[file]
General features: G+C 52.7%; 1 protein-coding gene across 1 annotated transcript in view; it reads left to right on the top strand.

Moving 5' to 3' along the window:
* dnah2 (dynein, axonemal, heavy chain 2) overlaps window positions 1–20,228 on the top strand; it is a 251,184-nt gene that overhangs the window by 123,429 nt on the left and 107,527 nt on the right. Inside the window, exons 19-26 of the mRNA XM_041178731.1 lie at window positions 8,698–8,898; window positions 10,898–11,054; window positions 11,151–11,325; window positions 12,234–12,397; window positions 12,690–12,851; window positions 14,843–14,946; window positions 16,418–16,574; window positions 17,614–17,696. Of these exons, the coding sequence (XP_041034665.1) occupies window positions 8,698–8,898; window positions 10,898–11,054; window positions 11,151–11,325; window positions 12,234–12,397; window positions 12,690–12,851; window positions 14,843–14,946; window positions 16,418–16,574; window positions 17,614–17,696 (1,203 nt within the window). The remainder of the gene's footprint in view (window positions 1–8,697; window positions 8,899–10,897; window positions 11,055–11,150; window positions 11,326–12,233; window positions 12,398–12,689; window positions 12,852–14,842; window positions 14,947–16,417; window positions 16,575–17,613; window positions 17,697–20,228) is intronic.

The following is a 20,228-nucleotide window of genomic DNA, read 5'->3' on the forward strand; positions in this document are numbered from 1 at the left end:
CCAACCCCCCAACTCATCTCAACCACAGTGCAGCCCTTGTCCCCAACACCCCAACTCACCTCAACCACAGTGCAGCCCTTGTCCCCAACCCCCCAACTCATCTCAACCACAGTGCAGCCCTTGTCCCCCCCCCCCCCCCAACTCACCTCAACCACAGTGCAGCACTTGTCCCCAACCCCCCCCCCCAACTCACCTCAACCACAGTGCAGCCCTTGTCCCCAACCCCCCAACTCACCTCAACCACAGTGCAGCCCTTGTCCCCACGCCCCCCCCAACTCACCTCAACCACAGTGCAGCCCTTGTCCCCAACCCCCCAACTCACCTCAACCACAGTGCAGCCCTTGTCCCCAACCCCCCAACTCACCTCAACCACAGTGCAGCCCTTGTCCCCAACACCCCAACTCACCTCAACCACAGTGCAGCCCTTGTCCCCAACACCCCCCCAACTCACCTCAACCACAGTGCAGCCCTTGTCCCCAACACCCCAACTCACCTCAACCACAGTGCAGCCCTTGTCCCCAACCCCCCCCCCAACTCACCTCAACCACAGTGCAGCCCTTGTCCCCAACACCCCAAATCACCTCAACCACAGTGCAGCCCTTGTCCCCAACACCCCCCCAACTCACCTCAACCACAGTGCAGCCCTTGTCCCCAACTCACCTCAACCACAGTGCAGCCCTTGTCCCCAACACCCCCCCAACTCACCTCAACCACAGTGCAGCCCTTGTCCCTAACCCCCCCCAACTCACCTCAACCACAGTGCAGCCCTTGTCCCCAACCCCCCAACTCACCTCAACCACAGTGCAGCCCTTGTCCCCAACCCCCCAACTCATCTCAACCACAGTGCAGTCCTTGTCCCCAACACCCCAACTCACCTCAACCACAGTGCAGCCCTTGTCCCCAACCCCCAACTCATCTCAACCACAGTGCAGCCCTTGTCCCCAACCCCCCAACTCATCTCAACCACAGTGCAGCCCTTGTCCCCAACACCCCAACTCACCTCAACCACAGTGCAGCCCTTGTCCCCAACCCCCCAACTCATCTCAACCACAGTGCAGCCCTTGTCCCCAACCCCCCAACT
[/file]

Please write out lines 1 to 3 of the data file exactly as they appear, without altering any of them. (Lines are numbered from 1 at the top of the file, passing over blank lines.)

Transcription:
General features: G+C 52.7%; 1 protein-coding gene across 1 annotated transcript in view; it reads left to right on the top strand.

Moving 5' to 3' along the window:
* dnah2 (dynein, axonemal, heavy chain 2) overlaps window positions 1–20,228 on the top strand; it is a 251,184-nt gene that overhangs the window by 123,429 nt on the left and 107,527 nt on the right. Inside the window, exons 19-26 of the mRNA XM_041178731.1 lie at window positions 8,698–8,898; window positions 10,898–11,054; window positions 11,151–11,325; window positions 12,234–12,397; window positions 12,690–12,851; window positions 14,843–14,946; window positions 16,418–16,574; window positions 17,614–17,696. Of these exons, the coding sequence (XP_041034665.1) occupies window positions 8,698–8,898; window positions 10,898–11,054; window positions 11,151–11,325; window positions 12,234–12,397; window positions 12,690–12,851; window positions 14,843–14,946; window positions 16,418–16,574; window positions 17,614–17,696 (1,203 nt within the window). The remainder of the gene's footprint in view (window positions 1–8,697; window positions 8,899–10,897; window positions 11,055–11,150; window positions 11,326–12,233; window positions 12,398–12,689; window positions 12,852–14,842; window positions 14,947–16,417; window positions 16,575–17,613; window positions 17,697–20,228) is intronic.